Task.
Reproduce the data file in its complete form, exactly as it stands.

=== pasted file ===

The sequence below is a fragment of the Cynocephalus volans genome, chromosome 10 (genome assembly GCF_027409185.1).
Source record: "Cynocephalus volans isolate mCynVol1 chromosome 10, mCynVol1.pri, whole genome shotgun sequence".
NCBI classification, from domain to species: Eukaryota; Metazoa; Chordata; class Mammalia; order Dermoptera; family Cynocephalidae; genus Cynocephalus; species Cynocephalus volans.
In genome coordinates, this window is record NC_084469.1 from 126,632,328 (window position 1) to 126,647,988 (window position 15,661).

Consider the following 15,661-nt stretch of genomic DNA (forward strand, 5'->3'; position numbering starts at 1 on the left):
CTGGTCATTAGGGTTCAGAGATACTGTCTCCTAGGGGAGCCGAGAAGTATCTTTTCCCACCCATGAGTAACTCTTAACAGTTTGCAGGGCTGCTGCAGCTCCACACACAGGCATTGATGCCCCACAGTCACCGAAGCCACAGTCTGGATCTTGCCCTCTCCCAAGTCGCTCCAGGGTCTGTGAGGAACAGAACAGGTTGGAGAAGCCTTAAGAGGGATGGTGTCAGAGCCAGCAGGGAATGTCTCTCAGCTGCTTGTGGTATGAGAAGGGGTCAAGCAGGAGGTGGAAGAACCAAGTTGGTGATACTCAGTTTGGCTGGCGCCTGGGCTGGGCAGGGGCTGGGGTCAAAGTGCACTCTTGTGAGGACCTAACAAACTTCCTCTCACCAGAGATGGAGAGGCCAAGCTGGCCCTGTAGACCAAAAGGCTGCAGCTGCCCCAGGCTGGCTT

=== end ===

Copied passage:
The sequence below is a fragment of the Cynocephalus volans genome, chromosome 10 (genome assembly GCF_027409185.1).
Source record: "Cynocephalus volans isolate mCynVol1 chromosome 10, mCynVol1.pri, whole genome shotgun sequence".
NCBI classification, from domain to species: Eukaryota; Metazoa; Chordata; class Mammalia; order Dermoptera; family Cynocephalidae; genus Cynocephalus; species Cynocephalus volans.
In genome coordinates, this window is record NC_084469.1 from 126,632,328 (window position 1) to 126,647,988 (window position 15,661).

Consider the following 15,661-nt stretch of genomic DNA (forward strand, 5'->3'; position numbering starts at 1 on the left):
CTGGTCATTAGGGTTCAGAGATACTGTCTCCTAGGGGAGCCGAGAAGTATCTTTTCCCACCCATGAGTAACTCTTAACAGTTTGCAGGGCTGCTGCAGCTCCACACACAGGCATTGATGCCCCACAGTCACCGAAGCCACAGTCTGGATCTTGCCCTCTCCCAAGTCGCTCCAGGGTCTGTGAGGAACAGAACAGGTTGGAGAAGCCTTAAGAGGGATGGTGTCAGAGCCAGCAGGGAATGTCTCTCAGCTGCTTGTGGTATGAGAAGGGGTCAAGCAGGAGGTGGAAGAACCAAGTTGGTGATACTCAGTTTGGCTGGCGCCTGGGCTGGGCAGGGGCTGGGGTCAAAGTGCACTCTTGTGAGGACCTAACAAACTTCCTCTCACCAGAGATGGAGAGGCCAAGCTGGCCCTGTAGACCAAAAGGCTGCAGCTGCCCCAGGCTGGCTT